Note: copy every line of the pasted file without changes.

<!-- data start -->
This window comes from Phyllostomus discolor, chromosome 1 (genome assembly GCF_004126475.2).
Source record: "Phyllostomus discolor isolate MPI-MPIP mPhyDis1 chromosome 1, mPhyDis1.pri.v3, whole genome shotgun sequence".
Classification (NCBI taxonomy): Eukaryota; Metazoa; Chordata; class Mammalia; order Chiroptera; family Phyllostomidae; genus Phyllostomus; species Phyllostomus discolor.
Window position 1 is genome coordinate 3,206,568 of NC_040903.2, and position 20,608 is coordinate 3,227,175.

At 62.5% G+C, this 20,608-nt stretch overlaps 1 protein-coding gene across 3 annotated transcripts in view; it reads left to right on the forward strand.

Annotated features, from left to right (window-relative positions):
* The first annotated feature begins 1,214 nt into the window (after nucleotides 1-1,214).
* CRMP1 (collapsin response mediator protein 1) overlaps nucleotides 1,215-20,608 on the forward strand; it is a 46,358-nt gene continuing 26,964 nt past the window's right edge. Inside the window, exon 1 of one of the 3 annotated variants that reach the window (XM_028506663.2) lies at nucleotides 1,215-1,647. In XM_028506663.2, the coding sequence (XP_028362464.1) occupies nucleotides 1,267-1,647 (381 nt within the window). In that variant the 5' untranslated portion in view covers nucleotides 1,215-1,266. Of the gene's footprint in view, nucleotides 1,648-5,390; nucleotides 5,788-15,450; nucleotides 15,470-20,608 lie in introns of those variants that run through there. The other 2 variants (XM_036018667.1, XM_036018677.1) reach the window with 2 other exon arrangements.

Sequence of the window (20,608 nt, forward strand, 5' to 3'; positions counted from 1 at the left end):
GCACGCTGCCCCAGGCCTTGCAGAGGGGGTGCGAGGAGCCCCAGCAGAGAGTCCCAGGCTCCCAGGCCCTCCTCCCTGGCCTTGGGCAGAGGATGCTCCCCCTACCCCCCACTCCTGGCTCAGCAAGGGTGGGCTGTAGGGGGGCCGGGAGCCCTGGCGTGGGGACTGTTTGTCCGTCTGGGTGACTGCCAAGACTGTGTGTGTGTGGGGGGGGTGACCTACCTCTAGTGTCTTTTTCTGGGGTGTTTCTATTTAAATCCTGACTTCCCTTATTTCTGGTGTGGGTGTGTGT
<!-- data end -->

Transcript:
This window comes from Phyllostomus discolor, chromosome 1 (genome assembly GCF_004126475.2).
Source record: "Phyllostomus discolor isolate MPI-MPIP mPhyDis1 chromosome 1, mPhyDis1.pri.v3, whole genome shotgun sequence".
Classification (NCBI taxonomy): Eukaryota; Metazoa; Chordata; class Mammalia; order Chiroptera; family Phyllostomidae; genus Phyllostomus; species Phyllostomus discolor.
Window position 1 is genome coordinate 3,206,568 of NC_040903.2, and position 20,608 is coordinate 3,227,175.

At 62.5% G+C, this 20,608-nt stretch overlaps 1 protein-coding gene across 3 annotated transcripts in view; it reads left to right on the forward strand.

Annotated features, from left to right (window-relative positions):
* The first annotated feature begins 1,214 nt into the window (after nucleotides 1-1,214).
* CRMP1 (collapsin response mediator protein 1) overlaps nucleotides 1,215-20,608 on the forward strand; it is a 46,358-nt gene continuing 26,964 nt past the window's right edge. Inside the window, exon 1 of one of the 3 annotated variants that reach the window (XM_028506663.2) lies at nucleotides 1,215-1,647. In XM_028506663.2, the coding sequence (XP_028362464.1) occupies nucleotides 1,267-1,647 (381 nt within the window). In that variant the 5' untranslated portion in view covers nucleotides 1,215-1,266. Of the gene's footprint in view, nucleotides 1,648-5,390; nucleotides 5,788-15,450; nucleotides 15,470-20,608 lie in introns of those variants that run through there. The other 2 variants (XM_036018667.1, XM_036018677.1) reach the window with 2 other exon arrangements.

Sequence of the window (20,608 nt, forward strand, 5' to 3'; positions counted from 1 at the left end):
GCACGCTGCCCCAGGCCTTGCAGAGGGGGTGCGAGGAGCCCCAGCAGAGAGTCCCAGGCTCCCAGGCCCTCCTCCCTGGCCTTGGGCAGAGGATGCTCCCCCTACCCCCCACTCCTGGCTCAGCAAGGGTGGGCTGTAGGGGGGCCGGGAGCCCTGGCGTGGGGACTGTTTGTCCGTCTGGGTGACTGCCAAGACTGTGTGTGTGTGGGGGGGGTGACCTACCTCTAGTGTCTTTTTCTGGGGTGTTTCTATTTAAATCCTGACTTCCCTTATTTCTGGTGTGGGTGTGTGT